Ubiquitous Computing Course

Class is inactive.

This class was last offered in 2013. The Physical Computing class offers a hands-on experience of Ubiquitous Computing technologies.

The goal of this class is to introduce the vision of ubiquitous computing and expose students to the fundamental concepts and technologies in the area. The term “ubiquitous computing” describes the vision of incorporating sensing, computation, and communication into everyday things in order to make them and their surroundings “smart”. Smart things can detect where they are, sense what is around them, detect and communicate with other smart things, remember what they were used for previously, and reason about the kind of future actions they might likely be used for. Interaction with smart things does not happen through keyboards and mice, but through tangible interfaces, contactless ID chips, gesture and movement detection, or through wearable sensors.

Originally conceived in the early 1990s, this vision of a disappearing computer is rapidly attaining levels of both technical and economical feasibility. Organic displays (OLEDs), electronic ink (eInk), Near Field Communication (NFC), radio frequency identification (RFID), Zigbee, and Bluetooth are but a few examples of the recent technological developments that drive this trend; Pay-per-use insurances, smart homes, and mobile payments but a few examples of recent economic developments.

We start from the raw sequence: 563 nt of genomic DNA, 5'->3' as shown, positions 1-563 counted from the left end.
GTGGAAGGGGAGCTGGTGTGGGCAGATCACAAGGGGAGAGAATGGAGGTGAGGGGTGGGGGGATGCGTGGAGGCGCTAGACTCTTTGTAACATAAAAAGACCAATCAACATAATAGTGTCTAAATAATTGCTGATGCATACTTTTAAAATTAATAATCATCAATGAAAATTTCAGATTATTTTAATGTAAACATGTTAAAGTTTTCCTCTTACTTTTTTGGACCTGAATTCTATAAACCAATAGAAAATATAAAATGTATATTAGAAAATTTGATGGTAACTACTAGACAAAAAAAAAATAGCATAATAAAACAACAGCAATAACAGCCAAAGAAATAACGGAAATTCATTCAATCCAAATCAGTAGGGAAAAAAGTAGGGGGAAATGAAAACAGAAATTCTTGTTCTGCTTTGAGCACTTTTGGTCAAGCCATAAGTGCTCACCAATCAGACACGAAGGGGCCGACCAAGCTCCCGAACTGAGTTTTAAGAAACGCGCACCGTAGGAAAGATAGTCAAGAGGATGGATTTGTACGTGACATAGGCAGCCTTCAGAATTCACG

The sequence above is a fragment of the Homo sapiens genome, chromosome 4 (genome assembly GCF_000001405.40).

Contents

This lecture (2h per week) will offer an overview of various technological, economic, and social topics in the area of ubiquitous computing. Specific topics covered may include, but are not limited to:

  • The vision of “ubiquitous computing”
  • Technology trends
  • Wireless communication (WiFi, Bluetooth) and ad-hoc networking
  • Location awareness and location-based services
  • Smart labels (RFIDs)
  • Embedded systems and wireless sensor networks
  • Energy issues
  • Interaction with invisible computers
  • Wearable computing
  • Activity recognition
  • Application scenarios, economic implications
  • Social implication and public policy debate

Teaching Mode

One lecture per week with weekly homework assignment, ranging from reading assignments, to simulations, to concept videos.

References

John Krum (Ed.): Ubiquitous Computing. CRC Press, October 2009.

Editions

ClassSemesterInstructorTeaching Assistant(s)
Ubiquitous Computing 2013 Fall
Ubiquitous Computing Lab 2012 Fall
Ubiquitous Computing 2012 Fall
Ubiquitous Computing 2011 Fall
Ubiquitous Computing Lab 2011 Fall
Ubiquitous Computing Lab 2010 Fall
Ubiquitous Computing 2010 Fall
Nemanja Memarovic ▫ Marco Pasch
Ubiquitous Computing 2009 Fall
Mehdi Mirzaaghaei

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